We are now at the last stage. All I can do is keep on apologizing to you. This is the establishment of the death camps. Some of you maybe have even visited Auschwitz, a prototype of the death camps. The railway line leads into the camp, but it doesn’t come out the other side. On arrival a selection takes place. Those males who are considered capable of performing slave labour for a certain time until they were worked to death, are separated from women and children and the sick who will go to their death on arrival.
A handful of young women left alive, their hair shorn – I don’t need to tell you what that does to young women – their clothing taken away from them and prison uniform issued. Whoever is left alive on arrival at Auschwitz and at Auschwitz only, had a number tattooed on the left fore-arm. If you come across someone with a tattooed number on the left fore-arm, it is someone who had been left alive on arrival at Auschwitz and very likely has been sent elsewhere very quickly thereafter because as far as Auschwitz itself is concerned, there wasn’t much of a survival rate in the camp. In other camps the numbers issued to the prisoners were usually sewn on to their uniform. Auschwitz alone had this tattooing of the left forearm.
And now I need to tell you the story of the gas chambers. It’s the most gruesome story of the lot. It is a German invention. Nobody thought of killing people in large numbers by that method before. The experimental gas chambers were very primitive ones and were used in the 1930s, in ’38 and ’39, on their own mentally and physically handicapped. They tucked them away in various castles in tucked away places in Germany and they killed off their own mentally and physically handicapped.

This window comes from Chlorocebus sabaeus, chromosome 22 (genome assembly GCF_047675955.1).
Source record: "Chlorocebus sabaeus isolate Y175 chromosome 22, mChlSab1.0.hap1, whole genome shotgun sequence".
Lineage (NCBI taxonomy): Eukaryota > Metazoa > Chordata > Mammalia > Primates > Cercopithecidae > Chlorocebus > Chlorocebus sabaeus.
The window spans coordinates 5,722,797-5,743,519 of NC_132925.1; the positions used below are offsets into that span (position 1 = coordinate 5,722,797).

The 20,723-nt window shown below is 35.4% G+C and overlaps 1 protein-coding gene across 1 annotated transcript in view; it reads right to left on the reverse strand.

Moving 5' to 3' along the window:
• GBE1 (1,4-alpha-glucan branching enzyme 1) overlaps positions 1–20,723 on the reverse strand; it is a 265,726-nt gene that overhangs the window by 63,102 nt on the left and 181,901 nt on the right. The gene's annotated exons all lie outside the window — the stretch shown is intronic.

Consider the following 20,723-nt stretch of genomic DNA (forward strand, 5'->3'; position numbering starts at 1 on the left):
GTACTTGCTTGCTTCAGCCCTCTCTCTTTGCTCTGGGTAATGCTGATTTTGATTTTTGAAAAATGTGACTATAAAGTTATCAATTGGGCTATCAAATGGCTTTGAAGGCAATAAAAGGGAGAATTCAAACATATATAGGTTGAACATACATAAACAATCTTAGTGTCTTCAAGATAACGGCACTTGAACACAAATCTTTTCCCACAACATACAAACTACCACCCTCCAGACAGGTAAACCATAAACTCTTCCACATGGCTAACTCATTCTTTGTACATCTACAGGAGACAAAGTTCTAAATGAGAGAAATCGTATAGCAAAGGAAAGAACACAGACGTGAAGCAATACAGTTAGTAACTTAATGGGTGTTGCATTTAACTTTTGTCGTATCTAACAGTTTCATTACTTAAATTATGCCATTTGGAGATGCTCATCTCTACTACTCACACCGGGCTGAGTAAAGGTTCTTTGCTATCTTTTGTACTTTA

There was an outcry in Germany. They had to discontinue their ‘euthanasia programme’ because the intention was to kill off about 180 odd thousand. I don’t have to remind you that in civilised society we make sure that the handicapped enjoy life to the greatest possible extent. That is the responsibility of the community. It is the responsibility of the state and in civilised countries we do make sure that every person with a handicap has the possibility to participate in the life of the nation to the greatest possible extent.
The second stage of the development, the first improvements towards functional perfection of the gas chambers, was the only one that I came across personally: the mobile gas chambers. You need to imagine the mobile gas chamber as a removalist’s van, fully enclosed with the doors closing hermetically – air tight. The exhaust pipe reaches from the engine into the body of the van. The van is filled up with people, the doors close, the journey begins, the distance from the arrival point of the transport of Jews to the prepared mass graves in the woods scientifically calculated so that this load of humans in the van arrive dead at the other end. This is how my parents perished.